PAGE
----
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Snapchat dodges bullet, secures immunity, in distracted driving case, P.1

All of our readers know that distracted driving is a serious problem across the United States. Various studies have highlighted the dangers of cell phone use and the great number of accidents involving distracted driving due to talking or texting while driving.

States have tried to address the problem by increasing public awareness of distracted driving and by passing limitations on cell phone use while driving. It is doubtful that these approaches have had much success. One area that holds more promise for addressing the problem is manufacturers including features that limit drivers’ ability to access their cell phone.

While there are not currently any requirements that manufacturers include such features, the issue is being broached. As we wrote earlier this month, federal regulators have begun encouraging manufacturers to add safety features to prevent distracted driving. In addition, Apple is currently facing a product liability lawsuit dealing with this issue. The outcome of the case remains to be seen.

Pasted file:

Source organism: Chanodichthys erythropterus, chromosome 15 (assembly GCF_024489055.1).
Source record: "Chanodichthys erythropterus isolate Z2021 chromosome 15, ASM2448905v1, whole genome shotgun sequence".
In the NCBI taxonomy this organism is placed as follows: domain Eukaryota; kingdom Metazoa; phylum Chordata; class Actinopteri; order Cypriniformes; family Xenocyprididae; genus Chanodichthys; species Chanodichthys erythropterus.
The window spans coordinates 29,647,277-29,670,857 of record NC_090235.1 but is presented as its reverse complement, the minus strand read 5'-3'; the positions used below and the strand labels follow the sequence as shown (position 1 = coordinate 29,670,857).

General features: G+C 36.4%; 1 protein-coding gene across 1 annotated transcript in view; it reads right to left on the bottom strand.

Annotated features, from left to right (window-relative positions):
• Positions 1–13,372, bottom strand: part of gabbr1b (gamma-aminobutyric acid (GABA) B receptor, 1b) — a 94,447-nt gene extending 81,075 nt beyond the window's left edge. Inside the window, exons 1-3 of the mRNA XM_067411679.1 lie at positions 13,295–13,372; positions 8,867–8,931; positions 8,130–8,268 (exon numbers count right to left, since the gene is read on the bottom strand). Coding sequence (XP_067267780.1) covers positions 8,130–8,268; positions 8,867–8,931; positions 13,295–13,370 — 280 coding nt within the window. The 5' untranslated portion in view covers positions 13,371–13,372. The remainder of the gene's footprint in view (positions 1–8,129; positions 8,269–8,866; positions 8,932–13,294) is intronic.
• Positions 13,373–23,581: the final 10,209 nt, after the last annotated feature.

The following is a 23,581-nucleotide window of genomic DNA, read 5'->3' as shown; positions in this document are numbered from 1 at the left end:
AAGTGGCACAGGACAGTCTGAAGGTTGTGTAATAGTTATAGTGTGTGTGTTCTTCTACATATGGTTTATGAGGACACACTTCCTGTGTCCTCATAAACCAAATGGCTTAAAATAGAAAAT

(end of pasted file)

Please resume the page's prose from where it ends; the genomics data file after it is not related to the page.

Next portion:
Another case involving the issue of technology and distracted driving, out of Georgia, involves the image messaging and multimedia app Snapchat. The app works by allowing users to upload videos or photos and send them to another user. The videos or photos can only be viewed for one to 10 second, though, before they are gone. One of the features of the app, called the speed filter, allows users to measure their current speed.

Snapchat has been criticized for the feature by those who say it encourages reckless driving. In our next post, we’ll look at the court’s decision in the case and what implications there might be going forward for crash victims in distracted drivers.